Astronomy abandons our intuitions about the nature of the universe somewhere between the horizon of a black hole and its singularity. Although black holes don’t exactly seem hospitable to life, a new analysis by Tomáš Opatrný of Palacký University in Olomouc, Czech Republic, claims black holes may be able to provide life-sustaining energy to orbiting planets, in the same way the sun bathes Earth in warm star shine.
The second law of thermodynamics states that any amount of order must be compensated with a greater amount of disorder. Life is an isolated incident of order, which exhausts more energy than it inputs from the sun. The process of increasing disorder is known as entropy.
Since black holes are essentially stars turned inside-out, it seems counterintuitive that they could provide energy like stars do. To the contrary, according to entropy, energy is produced by a temperature difference. On Earth, the temperature difference is seen between the heat of the sun and the cold vacuum of space.
This disequilibrium between hot and cool energy can be flipped upside down. Like the temperature difference between a warm star and a cold vacuum, the temperature difference can work with a cold star and a warm vacuum.
Despite the name, black holes aren’t exactly black. Although light can’t even escape from the abyss, as gas and matter fall into the black hole, it accumulates and glimmers. For black holes that have swallowed all the matter in their vicinity, particles teetering on the horizon can be released back into the universe through a process known as Hawking radiation.
This process doesn’t violate the conversation of mass and energy because the particles are created in particle-antiparticle pairs, meaning, the total amount of net energy remains zero. Sometimes, on the horizon, an antiparticle will be sucked back into the black hole (thus decreasing its overall volume) and the positive particle will radiate outward. The process is an empirical example of something coming from a loosely defined “nothing.”
Hawking radiation enables a black hole to act as a cold sun for orbiting planets. However, in order to do so, the black hole must embody a specific form. “We need a fairly old black hole that has already cleared its surroundings and which is not further fed,” said Opatrný.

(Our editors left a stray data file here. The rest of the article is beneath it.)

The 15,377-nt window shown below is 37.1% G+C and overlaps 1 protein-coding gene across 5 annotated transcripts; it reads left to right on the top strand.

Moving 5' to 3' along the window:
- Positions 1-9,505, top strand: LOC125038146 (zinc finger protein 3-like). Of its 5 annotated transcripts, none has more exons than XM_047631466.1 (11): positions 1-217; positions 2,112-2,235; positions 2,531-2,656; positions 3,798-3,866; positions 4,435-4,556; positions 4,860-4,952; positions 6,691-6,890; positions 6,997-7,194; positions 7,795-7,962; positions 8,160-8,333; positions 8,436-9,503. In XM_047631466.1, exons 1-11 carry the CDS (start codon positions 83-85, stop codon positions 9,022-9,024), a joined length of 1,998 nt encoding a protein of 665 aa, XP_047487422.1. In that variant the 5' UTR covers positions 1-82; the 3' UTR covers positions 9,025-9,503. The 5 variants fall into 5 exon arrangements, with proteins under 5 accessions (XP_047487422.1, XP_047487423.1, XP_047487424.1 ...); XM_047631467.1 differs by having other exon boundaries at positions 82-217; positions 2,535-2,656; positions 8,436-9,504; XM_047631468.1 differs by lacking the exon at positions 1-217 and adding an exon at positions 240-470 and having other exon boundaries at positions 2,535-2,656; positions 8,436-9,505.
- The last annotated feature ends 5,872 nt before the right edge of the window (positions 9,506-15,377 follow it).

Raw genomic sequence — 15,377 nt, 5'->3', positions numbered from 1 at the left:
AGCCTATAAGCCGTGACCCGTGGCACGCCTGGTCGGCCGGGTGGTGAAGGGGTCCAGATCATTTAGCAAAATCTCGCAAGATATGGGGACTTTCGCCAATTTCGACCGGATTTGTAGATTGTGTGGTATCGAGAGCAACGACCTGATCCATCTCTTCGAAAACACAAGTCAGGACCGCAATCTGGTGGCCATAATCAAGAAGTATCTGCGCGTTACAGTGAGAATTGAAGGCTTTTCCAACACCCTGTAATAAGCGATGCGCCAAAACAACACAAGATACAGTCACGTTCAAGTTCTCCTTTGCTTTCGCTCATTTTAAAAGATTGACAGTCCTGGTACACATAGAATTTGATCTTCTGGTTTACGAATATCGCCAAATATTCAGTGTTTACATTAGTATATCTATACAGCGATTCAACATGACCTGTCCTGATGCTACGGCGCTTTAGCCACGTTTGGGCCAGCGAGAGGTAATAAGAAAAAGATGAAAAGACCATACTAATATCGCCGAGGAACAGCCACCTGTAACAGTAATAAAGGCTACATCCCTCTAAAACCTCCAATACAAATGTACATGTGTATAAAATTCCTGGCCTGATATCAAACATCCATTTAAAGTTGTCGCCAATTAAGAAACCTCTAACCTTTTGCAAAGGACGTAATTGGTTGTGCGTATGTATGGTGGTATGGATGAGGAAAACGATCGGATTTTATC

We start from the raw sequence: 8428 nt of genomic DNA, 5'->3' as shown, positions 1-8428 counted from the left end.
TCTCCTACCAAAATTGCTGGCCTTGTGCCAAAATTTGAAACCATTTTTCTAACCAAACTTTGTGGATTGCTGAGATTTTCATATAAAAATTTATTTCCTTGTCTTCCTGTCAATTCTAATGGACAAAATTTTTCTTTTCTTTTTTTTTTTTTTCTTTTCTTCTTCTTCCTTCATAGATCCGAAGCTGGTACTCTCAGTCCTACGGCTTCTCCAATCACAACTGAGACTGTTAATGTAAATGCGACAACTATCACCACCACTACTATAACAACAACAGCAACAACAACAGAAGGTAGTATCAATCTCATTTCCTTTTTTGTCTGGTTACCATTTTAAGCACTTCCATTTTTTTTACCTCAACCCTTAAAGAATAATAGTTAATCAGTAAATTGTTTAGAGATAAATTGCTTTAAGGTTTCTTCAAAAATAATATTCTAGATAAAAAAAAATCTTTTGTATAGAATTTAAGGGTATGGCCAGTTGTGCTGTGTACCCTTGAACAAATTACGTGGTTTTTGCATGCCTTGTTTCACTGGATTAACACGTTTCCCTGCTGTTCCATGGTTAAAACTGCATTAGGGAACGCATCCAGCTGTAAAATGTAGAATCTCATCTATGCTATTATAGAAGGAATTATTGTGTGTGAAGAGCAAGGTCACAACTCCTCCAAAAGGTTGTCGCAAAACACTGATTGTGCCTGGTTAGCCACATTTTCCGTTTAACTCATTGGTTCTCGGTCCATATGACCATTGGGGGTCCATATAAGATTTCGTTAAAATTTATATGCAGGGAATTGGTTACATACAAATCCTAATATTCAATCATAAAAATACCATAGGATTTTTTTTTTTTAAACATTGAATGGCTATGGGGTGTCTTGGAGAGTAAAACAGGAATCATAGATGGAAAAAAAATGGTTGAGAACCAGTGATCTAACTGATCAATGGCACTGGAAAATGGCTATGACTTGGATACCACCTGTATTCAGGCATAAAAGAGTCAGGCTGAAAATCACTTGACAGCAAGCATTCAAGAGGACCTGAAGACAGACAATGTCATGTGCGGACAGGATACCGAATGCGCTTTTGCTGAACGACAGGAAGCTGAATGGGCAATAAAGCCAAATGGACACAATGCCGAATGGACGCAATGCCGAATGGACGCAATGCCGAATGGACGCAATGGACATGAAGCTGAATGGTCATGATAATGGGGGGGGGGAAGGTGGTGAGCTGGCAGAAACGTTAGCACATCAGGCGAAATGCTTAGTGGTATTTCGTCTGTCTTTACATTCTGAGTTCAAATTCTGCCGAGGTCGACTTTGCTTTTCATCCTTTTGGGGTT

In particular, the black hole must have zero temperature, which is counterbalanced by the temperature of the universe, which is about 2.7 Kelvin.
Opatrný and the researchers calculated that it’s possible for planets orbiting cold suns with zero temperature to extract about 900 watts of available power from the temperature difference. This isn’t enough energy to support advanced civilizations, but it is enough to support simpler forms of life, like bacteria.
On the other hand, if the history of the universe were rewound, then it’s possible planets orbiting cold stars would better sustain life than planets orbiting warms stars. This is because the afterglow of the Big Bang – as preserved in the cosmic microwave back radiation (CMBR) – was much hotter in the past.
For example, it’s estimated that 15 million years after the initial Big Bang, the CMBR was 300 Kelvin. This is warm enough for a planet orbiting a black hole to sustain liquid water. Nevertheless, 15 million years likely isn’t enough time for life to arise. (Ironically, if the origin of life was a spectacularly rare event, then scientists are in the awkward position of conjuring a hypothesis that is intrinsically improbable).
Black holes might seem like the archnemesis of life. In 100 trillion years though, the carcasses of dead stars will litter the universe. Cold stars will reign supreme — meaning, black holes could be our only hope and home one day.